Tate Liverpool presents Thresholds as part of Liverpool Biennial

Posted on 1 September 2012
By Jo Ching
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Thresholds, presented at Tate Liverpool as part of Liverpool Biennial 2012, is an exhibition which engages with timely and powerful themes including British identity, migration and the global effects of regional conflicts.

Featuring artists such as Gilbert & George, Mark Wallinger, Simryn Gill, Thomas Hirshhorn and Kader Attia, Thresholds questions the uncertain boundaries of personal, geographical, political and cultural identities.

Based on key works from the Tate collection, a number of which will be displayed for the first time since acquisition, this thematic exhibition develops from the Biennial title The Unexpected Guest, which explores notions of hospitality.

In addition to using hospitality as a metaphor for artistic creation and appreciation, Thresholds takes inspiration from the French philosopher Jacques Derrida’s concept of hospitality as an attitude and code of conduct fundamental to civilisation.

The first section of the exhibition, Stranger than the Self, explores how artists in the UK have responded to British identity in terms of its culture and history.

Artists including Keith Arnatt and George Shaw raise questions about ‘quintessentially British’ notions of beauty and tranquillity, whilst Gilbert & George and Mark Wallinger address the political nature of images constructed and distributed by mainstream media.

Works by artists such as Hurvin Anderson offer a wider context of contemporary Britain in its cultural expansion and inclusion.

Shifting Boundaries looks at the increasing mobility and migration of our globalising world. From tourism to shared tastes, the impact of worldwide travel and migration will be explored in works by Martin Parr, Eugenio Dittborn and Pak Sheung Chuen.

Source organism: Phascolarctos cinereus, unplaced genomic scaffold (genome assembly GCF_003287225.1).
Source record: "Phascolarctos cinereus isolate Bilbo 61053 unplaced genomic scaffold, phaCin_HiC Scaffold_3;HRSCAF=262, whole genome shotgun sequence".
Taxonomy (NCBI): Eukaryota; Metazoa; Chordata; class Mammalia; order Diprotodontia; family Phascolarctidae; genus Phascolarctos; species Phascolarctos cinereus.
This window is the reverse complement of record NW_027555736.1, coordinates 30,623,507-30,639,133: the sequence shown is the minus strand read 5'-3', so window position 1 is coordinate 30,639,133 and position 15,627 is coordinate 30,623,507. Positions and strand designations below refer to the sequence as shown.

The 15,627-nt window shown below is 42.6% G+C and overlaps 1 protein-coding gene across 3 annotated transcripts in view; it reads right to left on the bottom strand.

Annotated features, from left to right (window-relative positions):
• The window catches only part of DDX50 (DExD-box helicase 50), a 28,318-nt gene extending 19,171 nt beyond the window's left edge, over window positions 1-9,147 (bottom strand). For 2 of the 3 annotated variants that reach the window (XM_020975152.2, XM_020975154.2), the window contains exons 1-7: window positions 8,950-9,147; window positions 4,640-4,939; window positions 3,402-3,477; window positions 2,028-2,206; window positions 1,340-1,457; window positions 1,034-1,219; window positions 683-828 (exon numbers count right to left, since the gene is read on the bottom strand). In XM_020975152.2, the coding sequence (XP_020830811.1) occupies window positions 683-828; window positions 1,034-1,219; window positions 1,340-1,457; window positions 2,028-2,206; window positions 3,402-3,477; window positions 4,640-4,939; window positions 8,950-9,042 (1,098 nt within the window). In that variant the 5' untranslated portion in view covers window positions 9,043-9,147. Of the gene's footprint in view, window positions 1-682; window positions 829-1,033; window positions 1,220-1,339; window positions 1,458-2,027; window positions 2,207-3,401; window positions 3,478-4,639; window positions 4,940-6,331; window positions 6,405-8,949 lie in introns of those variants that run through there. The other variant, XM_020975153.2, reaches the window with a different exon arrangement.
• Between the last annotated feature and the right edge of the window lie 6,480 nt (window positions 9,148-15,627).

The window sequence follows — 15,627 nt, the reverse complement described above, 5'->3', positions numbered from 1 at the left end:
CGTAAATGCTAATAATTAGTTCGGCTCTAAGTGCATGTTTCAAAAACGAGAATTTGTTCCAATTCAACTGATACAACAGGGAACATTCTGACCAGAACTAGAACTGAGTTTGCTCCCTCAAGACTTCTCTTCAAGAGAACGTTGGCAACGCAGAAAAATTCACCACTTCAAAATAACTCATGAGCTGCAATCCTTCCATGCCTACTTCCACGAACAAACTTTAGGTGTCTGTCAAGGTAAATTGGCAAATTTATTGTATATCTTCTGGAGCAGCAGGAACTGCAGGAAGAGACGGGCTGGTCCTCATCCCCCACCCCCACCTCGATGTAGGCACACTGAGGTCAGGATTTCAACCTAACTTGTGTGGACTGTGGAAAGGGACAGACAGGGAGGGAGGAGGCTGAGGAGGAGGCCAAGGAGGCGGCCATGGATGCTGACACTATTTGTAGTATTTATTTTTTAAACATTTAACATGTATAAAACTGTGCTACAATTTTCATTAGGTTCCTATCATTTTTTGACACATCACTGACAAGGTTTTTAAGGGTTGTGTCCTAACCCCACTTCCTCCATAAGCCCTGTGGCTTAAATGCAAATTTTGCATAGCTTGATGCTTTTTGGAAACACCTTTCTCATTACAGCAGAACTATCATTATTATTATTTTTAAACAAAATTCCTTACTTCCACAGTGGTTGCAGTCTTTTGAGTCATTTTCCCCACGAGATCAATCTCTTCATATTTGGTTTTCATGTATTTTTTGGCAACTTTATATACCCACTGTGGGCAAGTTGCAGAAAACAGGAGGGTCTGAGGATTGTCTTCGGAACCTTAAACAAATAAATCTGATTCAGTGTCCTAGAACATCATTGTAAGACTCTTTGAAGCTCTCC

The final section, Territories in the Making, addresses the political implications of regional conflicts and their global effects.

It includes Yukonori Yanagi’s subtle critique of European imperialism, Pacific 1996; insights into a banal side of Palestinian daily life by Yael Bartana, Kings of the Hill 2003; and Kader Attia’s re-interpretation of colonial history in North Africa Untitled (Ghardaïa) 2009.

The exhibition is curated by Dr Sook-Kyung Lee, Exhibitions & Displays Curator, Tate Liverpool.
As part of Liverpool Biennial 2012, Tate Liverpool will also present Sky Arts Ignition Series: Doug Aitken in partnership with Sky Arts (15 September 2012 – 13 January 2013).

The work will be the LA based artist’s first public realm installation in the UK, showcasing his pioneering and ambitious approach to public art.

The immersive installation will be comprised of a series of filmed conversations between Aitken and some of the most established creative individuals of our generation, grounded by two questions: where does the creative idea start and how is it realised?

Aitken will collaborate with acclaimed British architect David Adjaye on a free-standing pavilion to house the work, which will be located next to Tate Liverpool on the Albert Dock.

For more information on Liverpool Biennial 2012, the UK Biennial of Contemporary Art, please visit biennial.com.